1865: “We Claim Freedom”

Nashville, January 9th, 1865

We the undersigned petitioners, American citizens of African descent, natives and residents of Tennessee, and devoted friends of the great National cause, do most respectfully ask a patient hearing of your honorable body in regard to matters deeply affecting the future condition of our unfortunate and long suffering race.

First of all, however, we would say that words are too weak to tell how profoundly grateful we are to the Federal Government for the good work of freedom which it is gradually carrying forward; and for the Emancipation Proclamation which has set free all the slaves in some of the rebellious States, as well as many of the slaves in Tennessee.

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Women Who Volunteered: Teaching Freedmen

Even before the Civil War ended and well into the Reconstruction Era, women helped “contraband” adjust to freedom and gain a good education. Later, the Freedman’s Bureau offered a more formalized opportunity for women to teach in the South.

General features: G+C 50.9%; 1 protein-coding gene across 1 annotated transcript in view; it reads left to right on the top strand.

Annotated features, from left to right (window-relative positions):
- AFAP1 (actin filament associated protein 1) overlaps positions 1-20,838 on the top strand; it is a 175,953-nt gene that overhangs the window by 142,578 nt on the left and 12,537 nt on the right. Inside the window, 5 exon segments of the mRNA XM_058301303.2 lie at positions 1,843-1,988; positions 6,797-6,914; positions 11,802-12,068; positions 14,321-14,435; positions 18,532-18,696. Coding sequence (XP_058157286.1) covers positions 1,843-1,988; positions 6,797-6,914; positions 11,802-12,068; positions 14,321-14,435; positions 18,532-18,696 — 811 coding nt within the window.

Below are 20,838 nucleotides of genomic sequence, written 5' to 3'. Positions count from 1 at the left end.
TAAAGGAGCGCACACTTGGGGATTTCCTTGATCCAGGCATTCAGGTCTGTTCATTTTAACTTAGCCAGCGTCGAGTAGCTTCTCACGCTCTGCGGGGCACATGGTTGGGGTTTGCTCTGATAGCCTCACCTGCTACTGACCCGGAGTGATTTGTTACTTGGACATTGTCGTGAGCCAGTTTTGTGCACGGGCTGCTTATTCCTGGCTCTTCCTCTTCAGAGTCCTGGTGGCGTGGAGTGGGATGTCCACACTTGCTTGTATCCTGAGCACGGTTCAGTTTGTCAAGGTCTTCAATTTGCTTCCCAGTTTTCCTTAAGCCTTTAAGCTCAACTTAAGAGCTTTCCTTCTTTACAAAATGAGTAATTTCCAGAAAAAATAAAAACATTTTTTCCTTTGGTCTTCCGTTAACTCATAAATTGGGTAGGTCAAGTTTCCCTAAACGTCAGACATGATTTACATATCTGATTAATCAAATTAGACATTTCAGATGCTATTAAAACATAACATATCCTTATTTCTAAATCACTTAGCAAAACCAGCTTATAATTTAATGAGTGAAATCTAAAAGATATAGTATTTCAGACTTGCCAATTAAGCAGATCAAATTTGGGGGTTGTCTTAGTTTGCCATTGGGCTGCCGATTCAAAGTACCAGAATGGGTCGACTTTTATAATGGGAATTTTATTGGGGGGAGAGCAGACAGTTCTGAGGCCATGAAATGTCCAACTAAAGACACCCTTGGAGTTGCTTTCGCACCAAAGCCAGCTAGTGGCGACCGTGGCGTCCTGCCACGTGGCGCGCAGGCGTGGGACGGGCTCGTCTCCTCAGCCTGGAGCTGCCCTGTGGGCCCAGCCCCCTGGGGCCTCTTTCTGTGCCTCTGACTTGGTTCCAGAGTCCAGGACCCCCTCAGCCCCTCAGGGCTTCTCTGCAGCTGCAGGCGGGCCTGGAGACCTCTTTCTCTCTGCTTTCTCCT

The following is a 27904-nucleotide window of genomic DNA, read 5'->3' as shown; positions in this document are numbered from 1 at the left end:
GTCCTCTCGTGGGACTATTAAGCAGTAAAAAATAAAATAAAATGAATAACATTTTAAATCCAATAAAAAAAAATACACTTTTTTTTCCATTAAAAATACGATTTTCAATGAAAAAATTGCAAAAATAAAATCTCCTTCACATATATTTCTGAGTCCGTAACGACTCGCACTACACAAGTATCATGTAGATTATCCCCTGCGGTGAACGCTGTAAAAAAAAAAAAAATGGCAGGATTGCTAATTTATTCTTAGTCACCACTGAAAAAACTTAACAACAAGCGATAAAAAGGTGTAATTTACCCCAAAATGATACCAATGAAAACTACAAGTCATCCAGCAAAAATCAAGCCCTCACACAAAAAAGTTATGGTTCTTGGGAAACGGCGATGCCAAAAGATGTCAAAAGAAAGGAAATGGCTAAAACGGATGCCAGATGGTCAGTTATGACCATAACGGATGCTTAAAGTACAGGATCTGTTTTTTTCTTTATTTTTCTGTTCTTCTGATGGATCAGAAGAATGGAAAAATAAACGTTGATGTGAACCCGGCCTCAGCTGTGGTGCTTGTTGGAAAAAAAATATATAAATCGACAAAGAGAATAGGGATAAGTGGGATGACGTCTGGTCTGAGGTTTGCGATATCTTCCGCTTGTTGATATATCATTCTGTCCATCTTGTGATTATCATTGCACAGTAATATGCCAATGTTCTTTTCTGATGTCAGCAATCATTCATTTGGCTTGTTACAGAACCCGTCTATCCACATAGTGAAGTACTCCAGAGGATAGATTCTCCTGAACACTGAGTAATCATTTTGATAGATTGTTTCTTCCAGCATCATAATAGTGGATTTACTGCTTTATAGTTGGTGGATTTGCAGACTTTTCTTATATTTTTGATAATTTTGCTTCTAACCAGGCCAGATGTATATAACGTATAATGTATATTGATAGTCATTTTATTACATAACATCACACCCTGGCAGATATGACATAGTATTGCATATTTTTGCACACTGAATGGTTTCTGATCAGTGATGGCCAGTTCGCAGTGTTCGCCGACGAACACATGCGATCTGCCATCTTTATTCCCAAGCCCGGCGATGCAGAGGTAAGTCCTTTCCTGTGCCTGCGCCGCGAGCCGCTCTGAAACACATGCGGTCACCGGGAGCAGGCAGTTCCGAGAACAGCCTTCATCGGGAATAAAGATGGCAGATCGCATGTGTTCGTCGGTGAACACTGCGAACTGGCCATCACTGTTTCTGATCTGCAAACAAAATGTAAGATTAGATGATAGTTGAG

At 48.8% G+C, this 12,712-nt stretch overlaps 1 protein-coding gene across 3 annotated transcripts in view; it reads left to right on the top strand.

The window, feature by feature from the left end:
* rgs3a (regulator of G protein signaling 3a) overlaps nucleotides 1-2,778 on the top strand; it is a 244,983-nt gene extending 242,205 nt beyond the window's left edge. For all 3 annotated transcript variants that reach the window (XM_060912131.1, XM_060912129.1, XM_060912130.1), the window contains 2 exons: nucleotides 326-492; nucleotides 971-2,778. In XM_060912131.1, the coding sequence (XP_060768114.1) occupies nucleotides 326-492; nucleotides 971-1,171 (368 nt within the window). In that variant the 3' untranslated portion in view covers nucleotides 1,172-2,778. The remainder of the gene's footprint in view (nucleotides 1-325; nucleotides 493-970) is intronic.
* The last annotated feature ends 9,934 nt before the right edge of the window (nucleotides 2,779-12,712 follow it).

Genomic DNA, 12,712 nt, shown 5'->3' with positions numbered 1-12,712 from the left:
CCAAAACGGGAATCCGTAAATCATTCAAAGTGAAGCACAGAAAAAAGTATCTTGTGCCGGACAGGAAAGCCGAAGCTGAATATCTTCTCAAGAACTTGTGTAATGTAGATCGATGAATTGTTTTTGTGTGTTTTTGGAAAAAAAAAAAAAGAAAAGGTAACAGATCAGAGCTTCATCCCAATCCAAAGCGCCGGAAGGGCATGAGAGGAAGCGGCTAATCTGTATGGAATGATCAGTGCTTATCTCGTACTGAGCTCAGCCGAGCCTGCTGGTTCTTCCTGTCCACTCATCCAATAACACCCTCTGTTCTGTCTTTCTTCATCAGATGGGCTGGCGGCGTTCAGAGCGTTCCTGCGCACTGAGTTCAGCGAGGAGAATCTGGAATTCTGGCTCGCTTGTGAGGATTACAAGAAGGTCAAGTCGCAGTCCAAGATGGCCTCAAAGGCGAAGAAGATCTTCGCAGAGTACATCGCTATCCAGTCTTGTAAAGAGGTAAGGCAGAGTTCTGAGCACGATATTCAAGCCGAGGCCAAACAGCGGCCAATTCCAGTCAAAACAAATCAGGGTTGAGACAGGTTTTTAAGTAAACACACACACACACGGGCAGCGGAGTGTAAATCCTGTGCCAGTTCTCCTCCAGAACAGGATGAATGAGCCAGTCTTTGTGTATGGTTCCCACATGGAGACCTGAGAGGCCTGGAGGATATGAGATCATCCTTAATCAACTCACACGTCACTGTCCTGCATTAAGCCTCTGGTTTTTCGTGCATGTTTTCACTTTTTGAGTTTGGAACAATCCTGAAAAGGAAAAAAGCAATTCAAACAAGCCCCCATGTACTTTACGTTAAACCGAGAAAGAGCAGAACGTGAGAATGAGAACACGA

This blog post takes a closer look at this important role and at the lives and work of some of the women who decided to start to assist at these schools.

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Reconstructing A Dilemma: General Orders No. 40

Since I missed a post for Reconstruction Era last Friday, I owe you an extra one today! How do I wrap-up this month of studies and questions?

I think I’ll leave you with a primary source, a few facts, and some questions. I’ve shared earlier that you’re on the journey with me, studying the Reconstruction Era and it’s been a wild ride looking for the facts and encountering questions and dilemmas that still haunt us in the modern era. Continue reading